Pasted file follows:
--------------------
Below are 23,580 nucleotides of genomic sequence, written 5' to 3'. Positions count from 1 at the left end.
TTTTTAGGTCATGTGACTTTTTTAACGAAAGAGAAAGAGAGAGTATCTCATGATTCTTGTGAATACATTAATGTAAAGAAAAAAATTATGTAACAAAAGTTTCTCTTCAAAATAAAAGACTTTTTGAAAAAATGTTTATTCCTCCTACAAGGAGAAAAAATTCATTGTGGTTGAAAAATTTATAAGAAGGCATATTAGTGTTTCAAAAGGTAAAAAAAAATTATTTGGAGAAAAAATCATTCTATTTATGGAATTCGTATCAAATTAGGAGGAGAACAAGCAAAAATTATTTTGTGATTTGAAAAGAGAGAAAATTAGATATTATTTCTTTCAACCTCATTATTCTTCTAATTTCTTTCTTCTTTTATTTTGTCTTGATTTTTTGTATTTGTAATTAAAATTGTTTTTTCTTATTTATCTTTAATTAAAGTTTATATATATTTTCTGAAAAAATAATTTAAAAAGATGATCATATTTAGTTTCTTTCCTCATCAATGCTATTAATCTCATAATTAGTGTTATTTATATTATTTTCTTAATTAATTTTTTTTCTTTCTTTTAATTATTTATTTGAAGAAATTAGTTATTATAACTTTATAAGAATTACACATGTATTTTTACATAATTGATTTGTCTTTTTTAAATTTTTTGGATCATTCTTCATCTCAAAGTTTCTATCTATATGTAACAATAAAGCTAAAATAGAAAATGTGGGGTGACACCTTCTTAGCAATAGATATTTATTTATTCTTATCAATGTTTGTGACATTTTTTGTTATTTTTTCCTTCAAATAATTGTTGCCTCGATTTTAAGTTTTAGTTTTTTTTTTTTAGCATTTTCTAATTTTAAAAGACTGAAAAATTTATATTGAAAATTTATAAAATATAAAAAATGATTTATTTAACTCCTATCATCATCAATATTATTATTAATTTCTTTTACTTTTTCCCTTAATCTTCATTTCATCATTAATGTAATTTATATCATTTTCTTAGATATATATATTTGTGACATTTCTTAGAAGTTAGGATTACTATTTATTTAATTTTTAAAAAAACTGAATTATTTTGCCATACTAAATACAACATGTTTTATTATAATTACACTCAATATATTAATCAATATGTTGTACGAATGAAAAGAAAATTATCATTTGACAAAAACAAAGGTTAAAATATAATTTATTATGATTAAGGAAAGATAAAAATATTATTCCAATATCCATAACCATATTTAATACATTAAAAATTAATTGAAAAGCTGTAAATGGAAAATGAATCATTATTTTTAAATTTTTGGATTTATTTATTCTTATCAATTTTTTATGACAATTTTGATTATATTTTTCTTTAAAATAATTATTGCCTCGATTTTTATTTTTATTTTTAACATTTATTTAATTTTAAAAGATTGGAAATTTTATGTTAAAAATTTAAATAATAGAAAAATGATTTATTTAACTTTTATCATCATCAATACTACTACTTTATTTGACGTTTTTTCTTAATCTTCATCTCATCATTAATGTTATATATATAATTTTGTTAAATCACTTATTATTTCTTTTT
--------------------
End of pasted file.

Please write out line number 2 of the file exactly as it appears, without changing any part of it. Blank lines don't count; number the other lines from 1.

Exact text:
TTTTTAGGTCATGTGACTTTTTTAACGAAAGAGAAAGAGAGAGTATCTCATGATTCTTGTGAATACATTAATGTAAAGAAAAAAATTATGTAACAAAAGTTTCTCTTCAAAATAAAAGACTTTTTGAAAAAATGTTTATTCCTCCTACAAGGAGAAAAAATTCATTGTGGTTGAAAAATTTATAAGAAGGCATATTAGTGTTTCAAAAGGTAAAAAAAAATTATTTGGAGAAAAAATCATTCTATTTATGGAATTCGTATCAAATTAGGAGGAGAACAAGCAAAAATTATTTTGTGATTTGAAAAGAGAGAAAATTAGATATTATTTCTTTCAACCTCATTATTCTTCTAATTTCTTTCTTCTTTTATTTTGTCTTGATTTTTTGTATTTGTAATTAAAATTGTTTTTTCTTATTTATCTTTAATTAAAGTTTATATATATTTTCTGAAAAAATAATTTAAAAAGATGATCATATTTAGTTTCTTTCCTCATCAATGCTATTAATCTCATAATTAGTGTTATTTATATTATTTTCTTAATTAATTTTTTTTCTTTCTTTTAATTATTTATTTGAAGAAATTAGTTATTATAACTTTATAAGAATTACACATGTATTTTTACATAATTGATTTGTCTTTTTTAAATTTTTTGGATCATTCTTCATCTCAAAGTTTCTATCTATATGTAACAATAAAGCTAAAATAGAAAATGTGGGGTGACACCTTCTTAGCAATAGATATTTATTTATTCTTATCAATGTTTGTGACATTTTTTGTTATTTTTTCCTTCAAATAATTGTTGCCTCGATTTTAAGTTTTAGTTTTTTTTTTTTAGCATTTTCTAATTTTAAAAGACTGAAAAATTTATATTGAAAATTTATAAAATATAAAAAATGATTTATTTAACTCCTATCATCATCAATATTATTATTAATTTCTTTTACTTTTTCCCTTAATCTTCATTTCATCATTAATGTAATTTATATCATTTTCTTAGATATATATATTTGTGACATTTCTTAGAAGTTAGGATTACTATTTATTTAATTTTTAAAAAAACTGAATTATTTTGCCATACTAAATACAACATGTTTTATTATAATTACACTCAATATATTAATCAATATGTTGTACGAATGAAAAGAAAATTATCATTTGACAAAAACAAAGGTTAAAATATAATTTATTATGATTAAGGAAAGATAAAAATATTATTCCAATATCCATAACCATATTTAATACATTAAAAATTAATTGAAAAGCTGTAAATGGAAAATGAATCATTATTTTTAAATTTTTGGATTTATTTATTCTTATCAATTTTTTATGACAATTTTGATTATATTTTTCTTTAAAATAATTATTGCCTCGATTTTTATTTTTATTTTTAACATTTATTTAATTTTAAAAGATTGGAAATTTTATGTTAAAAATTTAAATAATAGAAAAATGATTTATTTAACTTTTATCATCATCAATACTACTACTTTATTTGACGTTTTTTCTTAATCTTCATCTCATCATTAATGTTATATATATAATTTTGTTAAATCACTTATTATTTCTTTTT